• – D1 is the same as 720 x 480 pixels
  • – CIF is the same as 360 x 240 pixels
  • – 4CIF is 704 x 480 pixels

And these are usually the terms referenced in regard to what size image the DVR will display from a given camera; once again this is not detail but how big of a display it can create. However, TVL can be applied to these because TVL is the resolution or detail in each of the above examples. This means that a D1 camera/DVR combination should be able to display up to a size of 720 x 480 pixels with a 520 TVL camera. However, if the TVL camera produces a resolution higher than what the DVR can support, the detail resolution information is lost or in other words just not used.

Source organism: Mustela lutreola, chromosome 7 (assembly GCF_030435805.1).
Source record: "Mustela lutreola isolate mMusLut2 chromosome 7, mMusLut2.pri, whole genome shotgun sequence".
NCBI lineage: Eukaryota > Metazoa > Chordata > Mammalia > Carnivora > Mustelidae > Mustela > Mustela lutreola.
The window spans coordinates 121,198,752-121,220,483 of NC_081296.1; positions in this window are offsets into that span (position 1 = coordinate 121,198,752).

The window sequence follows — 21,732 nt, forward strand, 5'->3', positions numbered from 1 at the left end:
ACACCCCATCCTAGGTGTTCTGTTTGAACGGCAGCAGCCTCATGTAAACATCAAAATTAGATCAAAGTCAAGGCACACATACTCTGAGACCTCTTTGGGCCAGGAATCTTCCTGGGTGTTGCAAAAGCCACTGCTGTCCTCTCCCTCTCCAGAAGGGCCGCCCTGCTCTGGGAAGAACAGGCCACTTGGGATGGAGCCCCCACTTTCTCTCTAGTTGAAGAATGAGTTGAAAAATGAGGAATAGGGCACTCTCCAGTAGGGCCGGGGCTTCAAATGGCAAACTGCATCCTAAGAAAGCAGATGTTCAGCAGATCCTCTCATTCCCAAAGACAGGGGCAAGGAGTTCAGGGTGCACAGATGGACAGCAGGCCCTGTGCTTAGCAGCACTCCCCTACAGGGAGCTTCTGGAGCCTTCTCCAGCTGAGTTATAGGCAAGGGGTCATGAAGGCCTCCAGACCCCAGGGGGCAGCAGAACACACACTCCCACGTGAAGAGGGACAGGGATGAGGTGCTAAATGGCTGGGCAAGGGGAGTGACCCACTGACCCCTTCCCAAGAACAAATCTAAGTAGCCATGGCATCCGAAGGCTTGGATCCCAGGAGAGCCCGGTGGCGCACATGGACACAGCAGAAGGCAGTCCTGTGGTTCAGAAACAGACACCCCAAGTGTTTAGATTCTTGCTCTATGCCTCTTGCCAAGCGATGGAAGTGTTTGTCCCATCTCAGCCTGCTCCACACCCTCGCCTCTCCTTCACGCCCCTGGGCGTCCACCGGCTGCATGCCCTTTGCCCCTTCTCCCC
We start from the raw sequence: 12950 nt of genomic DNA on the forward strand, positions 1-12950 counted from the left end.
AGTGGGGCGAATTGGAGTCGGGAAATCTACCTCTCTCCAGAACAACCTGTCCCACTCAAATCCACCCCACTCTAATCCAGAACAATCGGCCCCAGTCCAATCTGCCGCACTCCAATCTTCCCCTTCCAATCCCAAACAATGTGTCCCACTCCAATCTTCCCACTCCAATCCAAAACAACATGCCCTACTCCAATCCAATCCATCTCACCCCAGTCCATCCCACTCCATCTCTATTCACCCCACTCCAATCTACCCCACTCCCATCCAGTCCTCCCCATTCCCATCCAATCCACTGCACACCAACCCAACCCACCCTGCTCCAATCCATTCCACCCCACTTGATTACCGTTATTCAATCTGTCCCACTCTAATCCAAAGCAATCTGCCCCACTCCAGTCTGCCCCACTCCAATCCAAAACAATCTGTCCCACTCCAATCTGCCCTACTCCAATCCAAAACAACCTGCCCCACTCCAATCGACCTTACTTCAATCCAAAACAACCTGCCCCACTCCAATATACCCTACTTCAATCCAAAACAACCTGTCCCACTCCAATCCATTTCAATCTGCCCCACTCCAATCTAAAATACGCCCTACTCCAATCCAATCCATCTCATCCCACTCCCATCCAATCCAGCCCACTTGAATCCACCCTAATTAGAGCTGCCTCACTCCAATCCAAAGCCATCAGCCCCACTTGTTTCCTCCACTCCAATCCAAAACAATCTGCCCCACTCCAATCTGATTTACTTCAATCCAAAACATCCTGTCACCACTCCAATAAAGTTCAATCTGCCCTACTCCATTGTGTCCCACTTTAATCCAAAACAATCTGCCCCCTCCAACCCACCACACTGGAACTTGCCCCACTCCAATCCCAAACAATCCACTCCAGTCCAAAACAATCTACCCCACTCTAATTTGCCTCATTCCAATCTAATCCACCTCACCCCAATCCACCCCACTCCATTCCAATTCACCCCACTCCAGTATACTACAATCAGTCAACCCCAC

For example, if a DVR displays the image in CIF format, using a 540 TVL camera is basically overkill because CIF format can only support about 280 TVL, the rest is wasted. Be certain to consider these picture sizes and resolutions when designing your system because you’ll want everything to match up.

If you would like more help with this subject try going to Security Camera King’s page and read the articles posted there or you may contact one of our security experts either on-line (Live Chat) or via telephone at 866-573-8878 Monday through Friday from 9AM to 6 PM EST.


CCTV Housings

Monday, February 21st, 2011

Digital video security cameras may need CCTV housings, especially if they will be placed outdoors or in a potentially violent or hazardous environment. Though some cameras are made with protective Closed Circuit Television or CCTV housings, other may require that you install your camera in one before mounting.